13.2. All such arbitration proceeding shall be held and conducted in Chennai and the proceedings of arbitration shall be in English
    13.3. In the case of any matter requiring to be or permitted to be referred to the court under the provisions of the Arbitration and Conciliation Act, 1996, the courts at Chennai shall have exclusive jurisdiction in the matter.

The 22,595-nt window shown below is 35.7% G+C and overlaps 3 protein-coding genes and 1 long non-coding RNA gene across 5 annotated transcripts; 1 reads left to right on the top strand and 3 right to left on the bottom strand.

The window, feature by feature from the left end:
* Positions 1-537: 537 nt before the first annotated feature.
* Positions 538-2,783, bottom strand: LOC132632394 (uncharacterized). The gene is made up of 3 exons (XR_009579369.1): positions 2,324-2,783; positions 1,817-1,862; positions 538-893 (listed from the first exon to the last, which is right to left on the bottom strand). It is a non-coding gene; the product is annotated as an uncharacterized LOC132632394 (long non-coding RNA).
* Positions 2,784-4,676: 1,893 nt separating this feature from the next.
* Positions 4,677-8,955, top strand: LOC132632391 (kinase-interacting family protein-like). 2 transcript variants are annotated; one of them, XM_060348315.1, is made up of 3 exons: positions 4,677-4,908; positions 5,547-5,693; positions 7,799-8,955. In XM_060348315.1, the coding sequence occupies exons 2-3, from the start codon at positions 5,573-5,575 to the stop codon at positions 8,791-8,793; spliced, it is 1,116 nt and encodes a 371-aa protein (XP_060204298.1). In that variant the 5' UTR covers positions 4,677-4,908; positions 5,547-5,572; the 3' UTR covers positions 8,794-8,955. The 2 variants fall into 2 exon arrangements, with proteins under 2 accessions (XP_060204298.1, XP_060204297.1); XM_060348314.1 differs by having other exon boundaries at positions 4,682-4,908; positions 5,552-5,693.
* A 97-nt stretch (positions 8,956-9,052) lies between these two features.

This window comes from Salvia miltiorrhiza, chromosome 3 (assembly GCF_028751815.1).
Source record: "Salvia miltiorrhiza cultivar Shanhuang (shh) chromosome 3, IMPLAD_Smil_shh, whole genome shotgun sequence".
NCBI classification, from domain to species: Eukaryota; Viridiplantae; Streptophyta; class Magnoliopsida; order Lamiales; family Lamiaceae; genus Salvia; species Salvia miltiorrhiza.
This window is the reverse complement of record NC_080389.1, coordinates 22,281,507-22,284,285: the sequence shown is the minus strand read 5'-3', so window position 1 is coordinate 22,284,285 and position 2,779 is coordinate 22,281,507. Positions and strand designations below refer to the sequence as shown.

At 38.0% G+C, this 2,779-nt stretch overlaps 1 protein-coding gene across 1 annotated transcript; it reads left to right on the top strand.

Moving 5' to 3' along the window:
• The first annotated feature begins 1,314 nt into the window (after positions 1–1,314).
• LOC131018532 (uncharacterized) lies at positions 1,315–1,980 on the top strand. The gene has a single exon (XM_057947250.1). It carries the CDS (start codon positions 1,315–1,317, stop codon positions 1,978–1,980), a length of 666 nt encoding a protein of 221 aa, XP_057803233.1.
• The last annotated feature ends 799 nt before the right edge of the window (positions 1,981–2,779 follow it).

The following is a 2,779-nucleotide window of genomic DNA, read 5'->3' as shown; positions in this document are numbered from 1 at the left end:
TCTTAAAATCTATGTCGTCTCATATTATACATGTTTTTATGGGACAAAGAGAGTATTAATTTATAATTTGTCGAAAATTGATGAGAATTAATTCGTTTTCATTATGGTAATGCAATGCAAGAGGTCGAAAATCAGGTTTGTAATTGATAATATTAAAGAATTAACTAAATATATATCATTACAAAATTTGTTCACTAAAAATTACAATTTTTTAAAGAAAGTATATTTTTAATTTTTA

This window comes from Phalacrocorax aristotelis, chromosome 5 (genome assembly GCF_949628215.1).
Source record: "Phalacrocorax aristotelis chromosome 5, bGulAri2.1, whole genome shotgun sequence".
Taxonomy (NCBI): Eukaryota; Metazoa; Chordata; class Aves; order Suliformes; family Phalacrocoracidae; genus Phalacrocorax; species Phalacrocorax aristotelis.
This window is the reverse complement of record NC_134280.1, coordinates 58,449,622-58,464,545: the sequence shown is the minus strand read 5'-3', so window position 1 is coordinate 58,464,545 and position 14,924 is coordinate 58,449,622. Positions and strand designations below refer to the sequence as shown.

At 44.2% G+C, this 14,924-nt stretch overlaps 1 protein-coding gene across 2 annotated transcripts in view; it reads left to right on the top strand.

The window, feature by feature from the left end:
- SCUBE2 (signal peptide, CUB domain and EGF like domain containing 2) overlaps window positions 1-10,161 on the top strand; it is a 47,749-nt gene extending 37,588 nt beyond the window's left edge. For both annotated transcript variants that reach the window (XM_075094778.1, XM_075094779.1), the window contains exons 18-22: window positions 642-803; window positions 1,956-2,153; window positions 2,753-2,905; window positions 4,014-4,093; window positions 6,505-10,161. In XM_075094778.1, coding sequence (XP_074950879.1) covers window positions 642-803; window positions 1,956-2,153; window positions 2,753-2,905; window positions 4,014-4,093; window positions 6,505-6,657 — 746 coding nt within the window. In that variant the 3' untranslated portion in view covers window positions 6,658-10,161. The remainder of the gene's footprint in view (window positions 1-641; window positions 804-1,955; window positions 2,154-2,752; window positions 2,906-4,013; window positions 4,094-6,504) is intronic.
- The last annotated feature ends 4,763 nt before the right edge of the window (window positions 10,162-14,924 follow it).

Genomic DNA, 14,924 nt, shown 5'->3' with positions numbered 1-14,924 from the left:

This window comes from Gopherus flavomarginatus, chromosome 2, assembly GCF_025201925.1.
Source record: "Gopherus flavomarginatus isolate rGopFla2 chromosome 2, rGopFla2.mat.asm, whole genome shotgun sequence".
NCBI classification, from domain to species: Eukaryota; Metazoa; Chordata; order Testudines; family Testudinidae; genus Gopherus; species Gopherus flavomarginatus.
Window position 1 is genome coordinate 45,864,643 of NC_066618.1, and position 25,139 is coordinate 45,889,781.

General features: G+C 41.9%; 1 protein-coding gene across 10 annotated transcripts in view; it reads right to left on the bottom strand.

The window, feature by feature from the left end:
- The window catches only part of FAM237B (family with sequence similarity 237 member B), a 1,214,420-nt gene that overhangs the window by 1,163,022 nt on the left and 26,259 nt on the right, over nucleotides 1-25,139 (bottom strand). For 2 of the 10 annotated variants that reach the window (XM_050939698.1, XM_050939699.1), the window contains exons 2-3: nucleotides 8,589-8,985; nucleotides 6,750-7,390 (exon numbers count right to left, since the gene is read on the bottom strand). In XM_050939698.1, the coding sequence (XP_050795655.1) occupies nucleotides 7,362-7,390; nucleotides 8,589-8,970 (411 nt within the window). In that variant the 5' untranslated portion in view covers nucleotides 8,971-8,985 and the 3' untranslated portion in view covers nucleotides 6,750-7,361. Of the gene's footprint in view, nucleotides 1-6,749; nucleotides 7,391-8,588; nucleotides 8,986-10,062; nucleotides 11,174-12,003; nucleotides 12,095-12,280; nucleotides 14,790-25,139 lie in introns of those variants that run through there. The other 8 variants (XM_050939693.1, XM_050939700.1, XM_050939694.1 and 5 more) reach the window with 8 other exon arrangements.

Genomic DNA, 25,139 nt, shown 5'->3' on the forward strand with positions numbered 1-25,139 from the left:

14. SURVIVAL OF PROVISION:
    14.1. The terms and conditions of this agreement that by their nature and contents are intended to survive the performance hereof by any or all the parties hereto shall so survive the completion and/or termination of this agreement.”